An article I saw on FastCompany got me thinking about this common entrepreneurial dilemma. We start our business to follow a dream, to help people, to make money…and we end up spending the majority of our time doing it alone.
Even though I had a business partner for PromoteWare and QuoteCatcher, we started those companies out of our respective houses. We talked on the phone everyday, but the majority of our time was spent working without any meaningful human interaction. That’s a recipe for insanity!
You have to make a concerted effort to cope with entrepreneurial loneliness. You can’t just get out of your cube, walk to the break room and talk to someone. You need a strategy to avoid insanity.
Networking is a great way to get out of the house or office and meet some new people. Don’t go solely in search of new business, though. Go to meet people and talk to people. If you get business out of it, great! But your goal is to mingle, interact, communicate. I feel energized after every event I attend.
Another way to reduce your loneliness is to find other entrepreneurs and form an entrepreneurial support group and/or a call chain. I have 4 people in my support group. One owns a bakery, one is a sales rep, one has an Amazon store and one is a real estate agent. I call them my “brain trust” and they’re a great source of motivation and information.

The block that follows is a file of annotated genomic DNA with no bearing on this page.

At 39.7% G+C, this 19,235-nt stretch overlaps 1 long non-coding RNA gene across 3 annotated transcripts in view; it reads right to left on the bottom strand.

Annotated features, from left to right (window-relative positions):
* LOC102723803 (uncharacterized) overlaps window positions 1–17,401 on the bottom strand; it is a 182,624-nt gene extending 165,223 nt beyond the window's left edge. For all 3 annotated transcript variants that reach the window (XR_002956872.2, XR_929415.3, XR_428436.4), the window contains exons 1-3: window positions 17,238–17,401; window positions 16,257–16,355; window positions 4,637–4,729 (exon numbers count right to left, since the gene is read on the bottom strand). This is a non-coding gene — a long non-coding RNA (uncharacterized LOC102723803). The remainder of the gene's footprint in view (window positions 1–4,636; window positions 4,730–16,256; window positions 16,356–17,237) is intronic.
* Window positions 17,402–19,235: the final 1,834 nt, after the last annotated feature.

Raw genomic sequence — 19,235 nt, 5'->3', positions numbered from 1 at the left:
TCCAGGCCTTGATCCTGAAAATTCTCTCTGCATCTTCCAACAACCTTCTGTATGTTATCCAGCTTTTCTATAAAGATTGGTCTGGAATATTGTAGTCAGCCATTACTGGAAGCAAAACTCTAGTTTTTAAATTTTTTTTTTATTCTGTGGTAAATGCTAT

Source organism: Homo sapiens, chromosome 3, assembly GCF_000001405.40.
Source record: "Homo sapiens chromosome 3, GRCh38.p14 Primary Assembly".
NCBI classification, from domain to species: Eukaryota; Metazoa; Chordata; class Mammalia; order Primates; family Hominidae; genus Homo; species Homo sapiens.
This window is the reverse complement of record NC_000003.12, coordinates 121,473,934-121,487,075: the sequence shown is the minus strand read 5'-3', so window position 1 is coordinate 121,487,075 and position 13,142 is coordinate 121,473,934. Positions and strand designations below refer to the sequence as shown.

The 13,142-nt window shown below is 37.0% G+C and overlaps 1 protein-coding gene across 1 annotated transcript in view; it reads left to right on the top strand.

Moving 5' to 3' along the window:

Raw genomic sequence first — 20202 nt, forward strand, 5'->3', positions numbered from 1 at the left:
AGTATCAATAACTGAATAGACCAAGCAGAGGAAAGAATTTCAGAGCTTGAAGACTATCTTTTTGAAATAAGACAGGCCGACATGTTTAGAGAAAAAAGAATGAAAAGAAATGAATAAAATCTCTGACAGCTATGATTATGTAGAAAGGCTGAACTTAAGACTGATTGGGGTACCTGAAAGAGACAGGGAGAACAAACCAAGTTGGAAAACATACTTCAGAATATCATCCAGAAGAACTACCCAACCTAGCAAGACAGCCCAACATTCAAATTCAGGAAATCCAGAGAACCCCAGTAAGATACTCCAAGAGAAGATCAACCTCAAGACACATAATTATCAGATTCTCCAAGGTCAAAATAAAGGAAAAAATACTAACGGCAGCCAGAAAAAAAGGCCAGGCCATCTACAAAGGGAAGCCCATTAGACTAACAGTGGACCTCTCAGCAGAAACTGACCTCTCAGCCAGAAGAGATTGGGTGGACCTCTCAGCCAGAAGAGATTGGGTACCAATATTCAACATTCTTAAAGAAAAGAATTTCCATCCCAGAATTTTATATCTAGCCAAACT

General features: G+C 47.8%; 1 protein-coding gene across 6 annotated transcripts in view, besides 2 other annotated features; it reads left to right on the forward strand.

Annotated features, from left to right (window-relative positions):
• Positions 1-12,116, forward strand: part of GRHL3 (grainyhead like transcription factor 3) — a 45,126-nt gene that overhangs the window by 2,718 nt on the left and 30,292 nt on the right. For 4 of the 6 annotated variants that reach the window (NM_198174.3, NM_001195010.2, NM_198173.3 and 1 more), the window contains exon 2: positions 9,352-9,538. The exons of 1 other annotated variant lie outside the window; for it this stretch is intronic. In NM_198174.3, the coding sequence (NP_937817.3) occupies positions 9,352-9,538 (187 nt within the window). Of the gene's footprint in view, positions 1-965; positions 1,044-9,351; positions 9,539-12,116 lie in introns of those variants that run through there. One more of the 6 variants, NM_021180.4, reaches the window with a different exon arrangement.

Your support group can be anyone, but it helps if they own a business so they understand what you’re going through. Fellow entrepreneurs can also give you some ideas when you have real business challenges.
Finding a mentor or coach is another way to avoid going it alone. I’ve been a SCORE mentor since 2009 and it’s nice to meet fellow entrepreneurs for coffee. It gives us both a chance for some meaningful human interaction, and there’s also a good knowledge exchange. Find a local SCORE Chapter and request a free mentoring session. Disclaimer: All mentors are not created equal. If you don’t connect with the one who’s assigned to you, request another one. We have thick skins.
Depending on your line of work, there may be coaches who specialize in what you’re doing. Signing up for their coaching services is a great way to increase your human interaction and get valuable advice at the same time.
Schedule time on your calendar to go to events, call your support group, grab a coffee with your mentor, or talk to your coach. Being an early-stage entrepreneur can be very lonely, but you have control over how lonely you get.
Have other ideas for avoiding entrepreneurial loneliness? Post them in the comments section below!